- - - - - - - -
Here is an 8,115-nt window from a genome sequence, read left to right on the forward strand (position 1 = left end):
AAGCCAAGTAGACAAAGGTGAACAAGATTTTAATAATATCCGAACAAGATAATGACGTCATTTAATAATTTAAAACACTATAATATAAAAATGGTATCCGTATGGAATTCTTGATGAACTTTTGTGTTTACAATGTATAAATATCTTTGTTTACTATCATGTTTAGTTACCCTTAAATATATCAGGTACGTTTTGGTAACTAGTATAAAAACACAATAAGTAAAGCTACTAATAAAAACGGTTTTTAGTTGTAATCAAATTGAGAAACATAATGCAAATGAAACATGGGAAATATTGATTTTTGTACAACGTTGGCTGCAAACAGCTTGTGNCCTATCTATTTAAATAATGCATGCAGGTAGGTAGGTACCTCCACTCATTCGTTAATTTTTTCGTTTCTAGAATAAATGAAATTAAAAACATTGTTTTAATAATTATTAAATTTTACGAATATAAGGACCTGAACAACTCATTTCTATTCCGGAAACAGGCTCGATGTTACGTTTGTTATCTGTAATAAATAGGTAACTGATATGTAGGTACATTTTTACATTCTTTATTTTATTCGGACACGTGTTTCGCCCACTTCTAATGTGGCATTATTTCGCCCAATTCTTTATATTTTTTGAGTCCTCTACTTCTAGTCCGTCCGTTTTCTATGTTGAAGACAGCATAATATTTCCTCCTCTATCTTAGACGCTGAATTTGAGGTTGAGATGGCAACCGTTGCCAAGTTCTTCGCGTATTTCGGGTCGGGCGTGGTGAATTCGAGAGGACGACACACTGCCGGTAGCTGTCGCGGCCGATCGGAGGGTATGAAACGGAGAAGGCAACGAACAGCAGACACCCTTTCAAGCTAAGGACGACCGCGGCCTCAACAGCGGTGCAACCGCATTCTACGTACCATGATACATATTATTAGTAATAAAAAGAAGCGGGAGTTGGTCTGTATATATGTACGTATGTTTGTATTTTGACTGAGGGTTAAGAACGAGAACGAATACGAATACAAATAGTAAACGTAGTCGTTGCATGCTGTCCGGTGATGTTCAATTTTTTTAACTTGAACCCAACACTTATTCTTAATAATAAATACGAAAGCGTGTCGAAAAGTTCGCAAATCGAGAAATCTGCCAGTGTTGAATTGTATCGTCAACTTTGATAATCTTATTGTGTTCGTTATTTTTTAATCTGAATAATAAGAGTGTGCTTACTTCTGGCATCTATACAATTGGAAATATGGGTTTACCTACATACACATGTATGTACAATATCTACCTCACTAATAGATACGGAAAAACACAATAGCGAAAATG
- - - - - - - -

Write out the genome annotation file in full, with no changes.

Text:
Here is an 8,115-nt window from a genome sequence, read left to right on the forward strand (position 1 = left end):
AAGCCAAGTAGACAAAGGTGAACAAGATTTTAATAATATCCGAACAAGATAATGACGTCATTTAATAATTTAAAACACTATAATATAAAAATGGTATCCGTATGGAATTCTTGATGAACTTTTGTGTTTACAATGTATAAATATCTTTGTTTACTATCATGTTTAGTTACCCTTAAATATATCAGGTACGTTTTGGTAACTAGTATAAAAACACAATAAGTAAAGCTACTAATAAAAACGGTTTTTAGTTGTAATCAAATTGAGAAACATAATGCAAATGAAACATGGGAAATATTGATTTTTGTACAACGTTGGCTGCAAACAGCTTGTGNCCTATCTATTTAAATAATGCATGCAGGTAGGTAGGTACCTCCACTCATTCGTTAATTTTTTCGTTTCTAGAATAAATGAAATTAAAAACATTGTTTTAATAATTATTAAATTTTACGAATATAAGGACCTGAACAACTCATTTCTATTCCGGAAACAGGCTCGATGTTACGTTTGTTATCTGTAATAAATAGGTAACTGATATGTAGGTACATTTTTACATTCTTTATTTTATTCGGACACGTGTTTCGCCCACTTCTAATGTGGCATTATTTCGCCCAATTCTTTATATTTTTTGAGTCCTCTACTTCTAGTCCGTCCGTTTTCTATGTTGAAGACAGCATAATATTTCCTCCTCTATCTTAGACGCTGAATTTGAGGTTGAGATGGCAACCGTTGCCAAGTTCTTCGCGTATTTCGGGTCGGGCGTGGTGAATTCGAGAGGACGACACACTGCCGGTAGCTGTCGCGGCCGATCGGAGGGTATGAAACGGAGAAGGCAACGAACAGCAGACACCCTTTCAAGCTAAGGACGACCGCGGCCTCAACAGCGGTGCAACCGCATTCTACGTACCATGATACATATTATTAGTAATAAAAAGAAGCGGGAGTTGGTCTGTATATATGTACGTATGTTTGTATTTTGACTGAGGGTTAAGAACGAGAACGAATACGAATACAAATAGTAAACGTAGTCGTTGCATGCTGTCCGGTGATGTTCAATTTTTTTAACTTGAACCCAACACTTATTCTTAATAATAAATACGAAAGCGTGTCGAAAAGTTCGCAAATCGAGAAATCTGCCAGTGTTGAATTGTATCGTCAACTTTGATAATCTTATTGTGTTCGTTATTTTTTAATCTGAATAATAAGAGTGTGCTTACTTCTGGCATCTATACAATTGGAAATATGGGTTTACCTACATACACATGTATGTACAATATCTACCTCACTAATAGATACGGAAAAACACAATAGCGAAAATG